This year, there is no anti-Met conspiracy, save perhaps for one aimed at lulling us into complacency, but I’ll sit on that theory until another day. This year we got ours. Wright is the best third baseman around and he was recognized. Nobody changes a game as soon as it starts as does Reyes and somebody besides us noticed. Nobody’s as whisper-quiet wonderful as Carlos B. and his soft-speak/big-stick policy paid off. I imagine somebody has better numbers from behind the plate than Paul Lo Duca, but as demonstrated last night when he told A-Rod what to do with his post-grand slam heavy-petting display, is there anybody else right now who defines Catcher as he does?

It was with familial warmth and a silly amount of pride that I greeted the news of their election. Eight spots. Four Mets. Wow.

Then they announce the pitchers and we get two more! Glavine probably won’t throw and we’re unfortunately hip to why Pedro probably won’t go (this year I won’t argue with his recusal), but both are extraordinarily deserving and not just as lifetime-achievement recipients. Shoot, we even got Billy Wagner on the ballot as a you-make-the-call finalist for the last berth. I assume he’s there on reputation and because the NL is sending mostly unproven/unimpressive closers, but you’ve really arrived when they start considering guys from your team who don’t particularly deserve consideration.

Six All-Stars with a one-in-five shot at a seventh. Carlos Delgado’s on pace for 40-100 and didn’t emerge from the competitive first base mélange, yet there’s no gripe from this quarter. In how many seasons would have Delgado’s output made him the sole Met rep and in how many of those years would his selection been singled out as “oh, they had to take a Met, which meant leaving out so many worthy candidates”?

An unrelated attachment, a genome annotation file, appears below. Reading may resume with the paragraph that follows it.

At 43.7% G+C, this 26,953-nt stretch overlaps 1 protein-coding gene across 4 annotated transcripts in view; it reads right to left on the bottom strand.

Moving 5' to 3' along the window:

It’s great to have a team full of All-Stars. If they can get back to playing like their private jets aren’t fueled for a fifth-inning trip to the ESPYs, that will be even better. For the next eight games, it really counts.

3 comments to Everybody is a Star

  • Anonymous

    FWIW, I'm looking forward to watching the All Star game with my 9-year-old. It will mean a lot to him to see so many Mets in the starting lineup, and I'll have more fun watching his reactions to the game as I will watching the game myself.

  • Anonymous

    I like this much better than the years of having John Stearns as the sole rep.
    For all those who complain (I'm talking to Donovan at SI) – You really think Wright is not deserving? You know the old adage, tis better to be quiet and be thought a fool than to open your mouth and remove all doubt.
    I grant Cabrera is having a good year, but Mr. Wright is better.

  • Anonymous

    Ed, you took the words out of my mouth. I was older than nine but young enough to hang on that moment when John Stearns was brought forward to tip his cap.
    This also beats being consigned to Armando Benitez as your “All-Star” as was the case in 2003. Seconds after that game, he was traded. That was the third time in a nine-season stretch when we traded a that-season Star. Bobby Bo in '95 and Rick Reed in '01 were the others. That, too, is embarrassing.